ad info

 > magazine
 web features
 magazine archive
 customer service
  east asia
  southeast asia
  south asia
  central asia

Other News
TIME Europe
Asiaweek Services
Contact Asiaweek
About Asiaweek
Media Kit
Get up to 3 months of Asiaweek free when you subscribe online!


Battle of the Big Shots
The race for the prime ministership is on

'We are Stronger now':
Chalerm on the NAP's future prospects
Other People's Money:
A conspiracy case in Hong Kong involves Marcos bank accounts

During the recent ASEAN conclave in Bangkok, Thai Foreign Minister Surin Pitsuwan joked that it might be his last such meeting. He may be right. Before the group's next gathering in late November, Thailand will hold a general election. Surin is in the Democrat Party, the dominant member of the ruling coalition led by Prime Minister Chuan Leekpai, and it is in danger of losing power. The latest warning came in last month's Bangkok governorship election in which the Democrat candidate came in a distant third. The only solace for Chuan's men was that the candidate for their main rival, the Thai Rak Thai party of tycoon Thaksin Shinawatra, also lost. The winner was Samak Sundaravej, a right-wing throwback to the authoritarian governments of the 1970s. The magnitude of Samak's romping victory stunned the big-party bosses.

"The result showed that the people are not happy with either the Democrats or Thai Rak Thai," says Kriengsak Charoenwongsak, head of Bangkok's Institute of Future Studies for Development. "And they found an alternative in Samak." That, of course, is bad news for both Chuan and Thaksin, both of whom are gunning to be prime minister at the end of the year. The odds, however, are stacked more against Chuan than against Thaksin, because the latter has managed — despite his brief, checkered career in government — to present himself as a new, go-ahead force in Thai politics. Chuan, on the other hand, is very old hat, and given the citizenry's preference for a fresher administration, he will need to work very hard to be returned to the premiership.

Yet oddly, Chuan's second term as PM started out so well. His Democrat-led coalition took over from the widely discredited government of Gen. Chavalit Yongchaiyudh in 1997, when the country was in the depths of the financial crisis, and managed to restore stability. But three years on, his much-touted finance and commerce ministers have been unable to spark zest into the moribund economy. The stock market is the worst-performing in the region, aside from Indonesia's, and the baht is sliding badly. Last month, the Bank of Thailand had to step in to bolster the currency, sending shivers through the business community as memories of 1997 returned.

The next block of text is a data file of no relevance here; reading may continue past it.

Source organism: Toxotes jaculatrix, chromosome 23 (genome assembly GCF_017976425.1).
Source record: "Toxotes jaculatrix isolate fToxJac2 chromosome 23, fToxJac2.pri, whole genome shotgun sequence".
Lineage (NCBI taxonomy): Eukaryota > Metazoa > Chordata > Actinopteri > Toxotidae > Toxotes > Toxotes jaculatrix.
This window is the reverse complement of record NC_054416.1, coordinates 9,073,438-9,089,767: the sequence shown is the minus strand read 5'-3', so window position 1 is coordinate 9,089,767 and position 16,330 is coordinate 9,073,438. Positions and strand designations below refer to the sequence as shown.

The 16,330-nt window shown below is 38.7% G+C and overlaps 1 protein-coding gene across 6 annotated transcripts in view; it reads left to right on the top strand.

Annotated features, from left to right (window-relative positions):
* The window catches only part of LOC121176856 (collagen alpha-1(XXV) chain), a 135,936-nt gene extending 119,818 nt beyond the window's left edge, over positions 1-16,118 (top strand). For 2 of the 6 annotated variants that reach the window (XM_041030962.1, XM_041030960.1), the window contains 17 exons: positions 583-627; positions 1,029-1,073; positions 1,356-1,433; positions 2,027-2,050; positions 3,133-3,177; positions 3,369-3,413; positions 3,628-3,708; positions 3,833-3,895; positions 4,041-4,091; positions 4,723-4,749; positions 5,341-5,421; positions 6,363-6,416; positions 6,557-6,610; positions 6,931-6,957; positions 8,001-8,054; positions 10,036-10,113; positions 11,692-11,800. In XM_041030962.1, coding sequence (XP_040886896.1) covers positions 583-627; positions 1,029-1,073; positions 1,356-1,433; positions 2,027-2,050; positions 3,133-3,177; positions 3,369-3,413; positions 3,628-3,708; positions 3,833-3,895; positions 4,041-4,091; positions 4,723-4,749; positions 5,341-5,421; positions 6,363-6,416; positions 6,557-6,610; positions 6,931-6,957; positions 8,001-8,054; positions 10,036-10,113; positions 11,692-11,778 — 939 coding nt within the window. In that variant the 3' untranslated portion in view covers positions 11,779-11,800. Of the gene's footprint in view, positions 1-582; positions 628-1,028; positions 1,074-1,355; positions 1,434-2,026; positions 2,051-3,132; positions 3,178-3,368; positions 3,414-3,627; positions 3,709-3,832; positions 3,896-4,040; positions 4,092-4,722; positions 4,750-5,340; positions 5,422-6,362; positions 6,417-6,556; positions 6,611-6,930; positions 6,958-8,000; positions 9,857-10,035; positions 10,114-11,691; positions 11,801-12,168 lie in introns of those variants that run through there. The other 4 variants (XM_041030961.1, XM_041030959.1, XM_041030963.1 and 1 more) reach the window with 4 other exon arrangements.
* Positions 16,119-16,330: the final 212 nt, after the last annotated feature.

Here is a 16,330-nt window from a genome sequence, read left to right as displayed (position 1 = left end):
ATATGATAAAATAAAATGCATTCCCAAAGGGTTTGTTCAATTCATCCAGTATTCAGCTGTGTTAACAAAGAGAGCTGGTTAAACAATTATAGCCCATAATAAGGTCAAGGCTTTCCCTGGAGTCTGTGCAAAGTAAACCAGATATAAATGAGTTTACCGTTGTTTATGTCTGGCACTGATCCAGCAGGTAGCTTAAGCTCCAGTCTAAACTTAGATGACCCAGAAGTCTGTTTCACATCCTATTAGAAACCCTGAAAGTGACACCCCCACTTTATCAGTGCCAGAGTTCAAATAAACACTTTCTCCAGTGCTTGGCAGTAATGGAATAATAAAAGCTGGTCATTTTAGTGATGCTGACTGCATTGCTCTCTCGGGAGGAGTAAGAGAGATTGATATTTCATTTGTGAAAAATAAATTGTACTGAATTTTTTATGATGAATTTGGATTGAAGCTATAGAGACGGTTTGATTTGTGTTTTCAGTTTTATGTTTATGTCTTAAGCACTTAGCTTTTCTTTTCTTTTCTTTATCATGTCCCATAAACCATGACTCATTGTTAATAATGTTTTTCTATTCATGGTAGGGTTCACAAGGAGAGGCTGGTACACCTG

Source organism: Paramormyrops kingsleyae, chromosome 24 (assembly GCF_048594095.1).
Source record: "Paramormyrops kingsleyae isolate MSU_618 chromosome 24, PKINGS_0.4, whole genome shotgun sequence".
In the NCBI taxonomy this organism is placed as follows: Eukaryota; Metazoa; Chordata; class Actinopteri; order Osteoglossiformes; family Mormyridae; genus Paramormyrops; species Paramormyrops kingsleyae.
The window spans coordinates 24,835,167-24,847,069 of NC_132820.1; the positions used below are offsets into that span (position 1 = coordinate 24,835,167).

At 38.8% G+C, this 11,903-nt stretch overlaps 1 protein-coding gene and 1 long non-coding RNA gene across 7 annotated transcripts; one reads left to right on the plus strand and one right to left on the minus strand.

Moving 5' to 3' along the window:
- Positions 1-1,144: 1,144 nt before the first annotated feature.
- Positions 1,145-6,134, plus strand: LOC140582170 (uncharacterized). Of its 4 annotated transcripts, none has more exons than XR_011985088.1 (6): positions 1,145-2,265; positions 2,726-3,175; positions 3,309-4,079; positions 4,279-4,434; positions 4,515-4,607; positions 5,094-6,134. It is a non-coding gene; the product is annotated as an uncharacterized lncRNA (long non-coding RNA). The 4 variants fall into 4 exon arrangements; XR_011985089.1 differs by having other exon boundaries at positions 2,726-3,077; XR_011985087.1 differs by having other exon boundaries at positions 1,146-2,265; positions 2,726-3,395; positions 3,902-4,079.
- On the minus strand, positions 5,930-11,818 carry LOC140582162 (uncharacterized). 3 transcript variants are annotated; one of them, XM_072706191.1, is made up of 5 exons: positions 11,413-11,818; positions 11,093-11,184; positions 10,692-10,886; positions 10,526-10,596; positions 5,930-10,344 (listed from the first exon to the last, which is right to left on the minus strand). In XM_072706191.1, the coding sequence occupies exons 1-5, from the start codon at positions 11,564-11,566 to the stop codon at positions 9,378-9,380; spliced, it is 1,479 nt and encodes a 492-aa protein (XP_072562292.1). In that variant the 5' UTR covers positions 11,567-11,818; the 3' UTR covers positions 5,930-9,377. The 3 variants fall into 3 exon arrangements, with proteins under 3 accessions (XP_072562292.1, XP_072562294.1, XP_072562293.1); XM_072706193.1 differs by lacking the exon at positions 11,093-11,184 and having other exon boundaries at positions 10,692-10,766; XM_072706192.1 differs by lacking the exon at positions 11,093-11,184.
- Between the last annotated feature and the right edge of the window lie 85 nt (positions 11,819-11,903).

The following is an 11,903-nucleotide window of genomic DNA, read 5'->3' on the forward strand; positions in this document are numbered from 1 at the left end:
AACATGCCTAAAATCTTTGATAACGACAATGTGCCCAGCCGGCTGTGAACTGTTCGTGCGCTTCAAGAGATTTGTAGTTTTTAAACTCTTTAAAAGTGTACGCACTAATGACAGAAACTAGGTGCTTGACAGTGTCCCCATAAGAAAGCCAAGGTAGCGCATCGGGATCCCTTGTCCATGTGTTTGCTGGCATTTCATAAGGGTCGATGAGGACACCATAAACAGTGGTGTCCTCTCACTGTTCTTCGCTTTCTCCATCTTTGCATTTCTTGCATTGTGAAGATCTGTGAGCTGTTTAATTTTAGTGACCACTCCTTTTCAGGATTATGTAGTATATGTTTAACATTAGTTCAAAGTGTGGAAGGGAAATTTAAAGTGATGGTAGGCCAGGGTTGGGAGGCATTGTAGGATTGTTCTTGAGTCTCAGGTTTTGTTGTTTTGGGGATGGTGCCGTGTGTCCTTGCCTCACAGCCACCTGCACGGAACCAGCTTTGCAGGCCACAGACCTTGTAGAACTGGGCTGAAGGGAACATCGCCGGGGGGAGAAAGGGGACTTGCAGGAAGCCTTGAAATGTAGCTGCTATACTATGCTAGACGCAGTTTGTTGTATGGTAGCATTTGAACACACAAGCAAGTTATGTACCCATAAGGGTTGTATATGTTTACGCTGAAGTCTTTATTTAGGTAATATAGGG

This has provided ammunition for even the much-scorned Chavalit. "Chuan used to attack me in parliament, saying he did everything much better than I did," he says. "I say: How come? My baht was only 37, yours is now at 41-42. My SET [stock-market index] was 570, yours is only 280." It may be simplistic, but it strikes a chord. While few say they want Chavalit back, there is undisguised frustration at the lackluster performance of Chuan's economic team. "People just feel the pace of recovery is not good enough," says Supavud Saicheua, vice president of Merrill Lynch Phatra Securities in Bangkok. "Banks are still not lending, business recovery is not broad-based and the progress of financial reforms is below expectations."

Chuan knows this, which is why he is holding off the election until almost the last minute. Indications are that he will dissolve parliament once it has passed next year's budget and an electoral procedure law; the election will likely come in late October or early November (it must be called by Nov. 17). That means the Democrats have two to three months to turn things around. Can they do it? Says Supavud: "It's going to be very tough, especially when the average man in the street does not seem to feel any better off. Really the prime ministership is up for grabs."

And Thaksin wants it. But the Bangkok governorship result was a huge setback for him. His candidate, Sudarat Keyuraphan, did get twice as many votes as her Democrat rival. But as Chuan's men gleefully point out, they did not put in the same amount of effort as Thaksin did for Sudarat. In fact, they came close to letting their man hang out to dry, yet he still came in third, with a quarter of a million votes.

The Democrats figure that when they shift their Bangkok machinery into high gear, they can build on this and secure a large number of the capital's 37 parliamentary seats. They probably won't win as many as last time (29). "I agree we will have a hard time winning 20 seats," concedes Democrat MP Ong-Ard Klampaiboon. But after the Sudarat debacle, the same can be said for Thaksin. His people had been confidently predicting 20 or more seats from Bangkok, but they will most likely end up with about 10 to 15.

The good news for Thaksin is that Thai elections are won in the countryside, not Bangkok — and that is where Thaksin may romp home. With his massive war chest, he has successfully recruited scores of MPs from other parties. Says Pitak Intrawityanunt, a former Chuan cabinet minister who jumped to Thai Rak Thai this year: "It's true we are getting a lot of MPs from other parties. They come because they want to get elected and they think they have the best chance with Thai Rak Thai." (There are other inducements too, if the local press is to be believed.) The biggest catch has been Sanoh Thienthong and his faction of 30 or so MPs from Chavalit's New Aspiration Party (NAP). The influx of old-style influence-mongers like Sanoh has upset some founding members of Thai Rak Thai, whose original credo was to accept only clean, meritorious and tech-savvy candidates. But the defections have certainly boosted Thaksin's chances for the top job.